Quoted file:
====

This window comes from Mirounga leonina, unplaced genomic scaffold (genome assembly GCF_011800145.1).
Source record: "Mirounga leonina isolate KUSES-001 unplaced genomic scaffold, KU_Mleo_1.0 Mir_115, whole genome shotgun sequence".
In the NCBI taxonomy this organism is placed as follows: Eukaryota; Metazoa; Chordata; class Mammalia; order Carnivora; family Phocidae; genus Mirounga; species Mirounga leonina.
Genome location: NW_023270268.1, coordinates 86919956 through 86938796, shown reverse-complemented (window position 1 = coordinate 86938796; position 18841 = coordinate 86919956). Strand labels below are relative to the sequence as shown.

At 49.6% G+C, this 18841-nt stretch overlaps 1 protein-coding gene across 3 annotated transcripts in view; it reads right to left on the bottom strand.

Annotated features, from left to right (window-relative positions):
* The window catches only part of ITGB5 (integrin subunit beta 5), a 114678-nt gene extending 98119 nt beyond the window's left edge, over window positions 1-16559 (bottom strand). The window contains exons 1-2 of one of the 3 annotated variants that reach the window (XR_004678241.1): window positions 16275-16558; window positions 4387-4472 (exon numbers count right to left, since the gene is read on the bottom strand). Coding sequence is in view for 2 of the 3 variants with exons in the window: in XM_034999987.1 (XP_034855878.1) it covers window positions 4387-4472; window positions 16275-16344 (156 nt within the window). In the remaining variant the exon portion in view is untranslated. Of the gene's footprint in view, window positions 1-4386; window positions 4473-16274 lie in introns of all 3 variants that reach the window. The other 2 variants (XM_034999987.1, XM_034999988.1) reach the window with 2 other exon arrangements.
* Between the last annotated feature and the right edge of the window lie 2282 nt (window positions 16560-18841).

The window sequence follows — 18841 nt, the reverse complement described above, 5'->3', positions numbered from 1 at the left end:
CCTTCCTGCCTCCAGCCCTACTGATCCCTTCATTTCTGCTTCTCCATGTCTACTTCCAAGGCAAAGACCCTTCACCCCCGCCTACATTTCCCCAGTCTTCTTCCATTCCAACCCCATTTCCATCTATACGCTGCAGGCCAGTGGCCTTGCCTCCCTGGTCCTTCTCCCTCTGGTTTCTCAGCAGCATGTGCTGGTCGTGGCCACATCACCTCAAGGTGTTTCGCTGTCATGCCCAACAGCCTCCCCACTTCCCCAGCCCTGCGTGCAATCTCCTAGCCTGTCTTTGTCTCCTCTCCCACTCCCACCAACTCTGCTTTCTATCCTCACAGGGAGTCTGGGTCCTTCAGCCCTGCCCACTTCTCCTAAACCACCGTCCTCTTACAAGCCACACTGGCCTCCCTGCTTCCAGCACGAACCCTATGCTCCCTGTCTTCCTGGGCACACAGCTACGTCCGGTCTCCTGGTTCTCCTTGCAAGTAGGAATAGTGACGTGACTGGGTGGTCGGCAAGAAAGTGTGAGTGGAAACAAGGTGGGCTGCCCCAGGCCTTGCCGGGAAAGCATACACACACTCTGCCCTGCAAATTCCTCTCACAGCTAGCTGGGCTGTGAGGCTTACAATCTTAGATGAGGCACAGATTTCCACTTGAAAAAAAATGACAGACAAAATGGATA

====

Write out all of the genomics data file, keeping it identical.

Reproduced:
This window comes from Mirounga leonina, unplaced genomic scaffold (genome assembly GCF_011800145.1).
Source record: "Mirounga leonina isolate KUSES-001 unplaced genomic scaffold, KU_Mleo_1.0 Mir_115, whole genome shotgun sequence".
In the NCBI taxonomy this organism is placed as follows: Eukaryota; Metazoa; Chordata; class Mammalia; order Carnivora; family Phocidae; genus Mirounga; species Mirounga leonina.
Genome location: NW_023270268.1, coordinates 86919956 through 86938796, shown reverse-complemented (window position 1 = coordinate 86938796; position 18841 = coordinate 86919956). Strand labels below are relative to the sequence as shown.

At 49.6% G+C, this 18841-nt stretch overlaps 1 protein-coding gene across 3 annotated transcripts in view; it reads right to left on the bottom strand.

Annotated features, from left to right (window-relative positions):
* The window catches only part of ITGB5 (integrin subunit beta 5), a 114678-nt gene extending 98119 nt beyond the window's left edge, over window positions 1-16559 (bottom strand). The window contains exons 1-2 of one of the 3 annotated variants that reach the window (XR_004678241.1): window positions 16275-16558; window positions 4387-4472 (exon numbers count right to left, since the gene is read on the bottom strand). Coding sequence is in view for 2 of the 3 variants with exons in the window: in XM_034999987.1 (XP_034855878.1) it covers window positions 4387-4472; window positions 16275-16344 (156 nt within the window). In the remaining variant the exon portion in view is untranslated. Of the gene's footprint in view, window positions 1-4386; window positions 4473-16274 lie in introns of all 3 variants that reach the window. The other 2 variants (XM_034999987.1, XM_034999988.1) reach the window with 2 other exon arrangements.
* Between the last annotated feature and the right edge of the window lie 2282 nt (window positions 16560-18841).

The window sequence follows — 18841 nt, the reverse complement described above, 5'->3', positions numbered from 1 at the left end:
CCTTCCTGCCTCCAGCCCTACTGATCCCTTCATTTCTGCTTCTCCATGTCTACTTCCAAGGCAAAGACCCTTCACCCCCGCCTACATTTCCCCAGTCTTCTTCCATTCCAACCCCATTTCCATCTATACGCTGCAGGCCAGTGGCCTTGCCTCCCTGGTCCTTCTCCCTCTGGTTTCTCAGCAGCATGTGCTGGTCGTGGCCACATCACCTCAAGGTGTTTCGCTGTCATGCCCAACAGCCTCCCCACTTCCCCAGCCCTGCGTGCAATCTCCTAGCCTGTCTTTGTCTCCTCTCCCACTCCCACCAACTCTGCTTTCTATCCTCACAGGGAGTCTGGGTCCTTCAGCCCTGCCCACTTCTCCTAAACCACCGTCCTCTTACAAGCCACACTGGCCTCCCTGCTTCCAGCACGAACCCTATGCTCCCTGTCTTCCTGGGCACACAGCTACGTCCGGTCTCCTGGTTCTCCTTGCAAGTAGGAATAGTGACGTGACTGGGTGGTCGGCAAGAAAGTGTGAGTGGAAACAAGGTGGGCTGCCCCAGGCCTTGCCGGGAAAGCATACACACACTCTGCCCTGCAAATTCCTCTCACAGCTAGCTGGGCTGTGAGGCTTACAATCTTAGATGAGGCACAGATTTCCACTTGAAAAAAAATGACAGACAAAATGGATA